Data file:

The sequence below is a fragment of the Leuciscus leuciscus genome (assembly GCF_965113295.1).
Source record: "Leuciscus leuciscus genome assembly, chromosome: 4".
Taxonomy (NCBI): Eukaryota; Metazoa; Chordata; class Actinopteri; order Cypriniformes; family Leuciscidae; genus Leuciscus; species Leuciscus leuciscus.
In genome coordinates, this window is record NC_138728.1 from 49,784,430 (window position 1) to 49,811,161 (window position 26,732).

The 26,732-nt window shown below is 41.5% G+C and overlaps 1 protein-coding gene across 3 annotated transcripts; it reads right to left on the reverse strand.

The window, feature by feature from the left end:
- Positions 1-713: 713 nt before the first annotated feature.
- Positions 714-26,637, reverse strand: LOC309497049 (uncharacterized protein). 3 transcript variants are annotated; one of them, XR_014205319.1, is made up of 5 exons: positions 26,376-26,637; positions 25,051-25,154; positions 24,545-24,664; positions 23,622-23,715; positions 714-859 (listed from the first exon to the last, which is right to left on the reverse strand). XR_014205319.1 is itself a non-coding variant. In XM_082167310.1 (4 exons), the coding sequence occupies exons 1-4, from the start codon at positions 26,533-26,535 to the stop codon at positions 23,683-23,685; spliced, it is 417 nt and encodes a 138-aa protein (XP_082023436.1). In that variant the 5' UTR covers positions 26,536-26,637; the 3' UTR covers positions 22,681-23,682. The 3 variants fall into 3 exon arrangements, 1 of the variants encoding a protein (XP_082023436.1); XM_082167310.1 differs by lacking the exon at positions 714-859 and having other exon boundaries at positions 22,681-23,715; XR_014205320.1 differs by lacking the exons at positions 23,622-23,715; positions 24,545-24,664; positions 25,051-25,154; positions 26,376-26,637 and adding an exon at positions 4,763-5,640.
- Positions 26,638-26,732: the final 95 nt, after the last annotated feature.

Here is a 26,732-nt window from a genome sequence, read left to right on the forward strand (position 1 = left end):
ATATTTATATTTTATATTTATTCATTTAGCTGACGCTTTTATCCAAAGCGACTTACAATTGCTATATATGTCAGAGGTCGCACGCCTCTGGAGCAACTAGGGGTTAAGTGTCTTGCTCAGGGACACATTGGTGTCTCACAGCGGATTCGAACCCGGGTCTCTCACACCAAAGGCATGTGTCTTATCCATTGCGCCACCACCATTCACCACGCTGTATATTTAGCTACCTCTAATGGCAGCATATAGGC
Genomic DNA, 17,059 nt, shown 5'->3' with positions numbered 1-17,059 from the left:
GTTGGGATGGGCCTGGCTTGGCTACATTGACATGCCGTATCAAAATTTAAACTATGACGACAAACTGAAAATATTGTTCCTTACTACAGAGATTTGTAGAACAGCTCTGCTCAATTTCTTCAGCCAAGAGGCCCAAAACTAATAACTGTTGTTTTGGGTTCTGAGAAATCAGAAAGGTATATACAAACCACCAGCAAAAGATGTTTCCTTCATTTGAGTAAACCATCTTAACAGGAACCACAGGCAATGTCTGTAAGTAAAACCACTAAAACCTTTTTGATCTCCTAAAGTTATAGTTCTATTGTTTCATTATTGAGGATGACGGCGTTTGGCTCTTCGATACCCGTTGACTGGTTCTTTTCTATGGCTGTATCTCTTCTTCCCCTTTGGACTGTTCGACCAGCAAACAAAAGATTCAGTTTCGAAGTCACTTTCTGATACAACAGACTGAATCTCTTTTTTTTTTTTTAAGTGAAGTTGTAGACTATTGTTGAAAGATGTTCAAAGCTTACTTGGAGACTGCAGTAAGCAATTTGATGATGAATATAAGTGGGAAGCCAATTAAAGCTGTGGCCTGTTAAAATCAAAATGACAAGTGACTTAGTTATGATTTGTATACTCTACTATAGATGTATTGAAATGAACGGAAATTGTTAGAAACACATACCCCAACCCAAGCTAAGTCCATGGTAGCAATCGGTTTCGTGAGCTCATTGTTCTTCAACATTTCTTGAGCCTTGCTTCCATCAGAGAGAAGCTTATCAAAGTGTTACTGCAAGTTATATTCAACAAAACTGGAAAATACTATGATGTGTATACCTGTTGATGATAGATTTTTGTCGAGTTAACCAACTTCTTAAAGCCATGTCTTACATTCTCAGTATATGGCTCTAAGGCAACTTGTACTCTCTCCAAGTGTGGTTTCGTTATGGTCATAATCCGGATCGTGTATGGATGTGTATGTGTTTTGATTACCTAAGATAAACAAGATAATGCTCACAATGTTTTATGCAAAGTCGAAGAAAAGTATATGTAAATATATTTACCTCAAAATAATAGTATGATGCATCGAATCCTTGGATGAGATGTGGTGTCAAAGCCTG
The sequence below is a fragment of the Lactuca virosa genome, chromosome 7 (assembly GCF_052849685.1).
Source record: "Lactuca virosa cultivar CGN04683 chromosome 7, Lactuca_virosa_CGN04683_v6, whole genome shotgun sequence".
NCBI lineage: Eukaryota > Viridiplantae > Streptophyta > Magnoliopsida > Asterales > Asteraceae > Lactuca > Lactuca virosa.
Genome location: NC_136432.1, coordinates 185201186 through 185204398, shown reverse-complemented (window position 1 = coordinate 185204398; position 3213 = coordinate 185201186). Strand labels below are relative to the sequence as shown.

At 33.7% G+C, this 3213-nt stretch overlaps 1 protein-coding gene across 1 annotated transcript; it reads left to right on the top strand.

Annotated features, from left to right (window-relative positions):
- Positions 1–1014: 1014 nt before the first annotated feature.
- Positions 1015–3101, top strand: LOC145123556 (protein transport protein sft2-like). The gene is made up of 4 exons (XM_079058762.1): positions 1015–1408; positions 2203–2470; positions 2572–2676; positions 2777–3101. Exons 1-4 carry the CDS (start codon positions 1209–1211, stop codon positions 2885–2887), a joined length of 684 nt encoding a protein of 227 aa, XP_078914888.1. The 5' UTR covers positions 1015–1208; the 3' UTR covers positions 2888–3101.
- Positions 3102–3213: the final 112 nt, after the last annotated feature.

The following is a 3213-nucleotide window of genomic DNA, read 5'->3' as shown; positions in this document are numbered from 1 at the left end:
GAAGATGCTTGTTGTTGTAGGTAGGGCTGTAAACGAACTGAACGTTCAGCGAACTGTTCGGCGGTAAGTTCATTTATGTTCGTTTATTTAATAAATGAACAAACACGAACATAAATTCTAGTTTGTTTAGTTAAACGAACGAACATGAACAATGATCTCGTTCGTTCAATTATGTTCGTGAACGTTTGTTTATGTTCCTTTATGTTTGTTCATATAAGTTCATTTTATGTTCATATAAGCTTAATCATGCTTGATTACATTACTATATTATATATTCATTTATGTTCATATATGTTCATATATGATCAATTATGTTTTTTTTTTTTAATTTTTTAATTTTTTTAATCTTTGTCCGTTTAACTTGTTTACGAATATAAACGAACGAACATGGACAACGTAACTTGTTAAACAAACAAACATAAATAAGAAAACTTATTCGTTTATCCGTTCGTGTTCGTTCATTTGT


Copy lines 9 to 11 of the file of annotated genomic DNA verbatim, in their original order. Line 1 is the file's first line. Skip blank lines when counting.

- Positions 26,638-26,732: the final 95 nt, after the last annotated feature.

Here is a 26,732-nt window from a genome sequence, read left to right on the forward strand (position 1 = left end):
ATATTTATATTTTATATTTATTCATTTAGCTGACGCTTTTATCCAAAGCGACTTACAATTGCTATATATGTCAGAGGTCGCACGCCTCTGGAGCAACTAGGGGTTAAGTGTCTTGCTCAGGGACACATTGGTGTCTCACAGCGGATTCGAACCCGGGTCTCTCACACCAAAGGCATGTGTCTTATCCATTGCGCCACCACCATTCACCACGCTGTATATTTAGCTACCTCTAATGGCAGCATATAGGC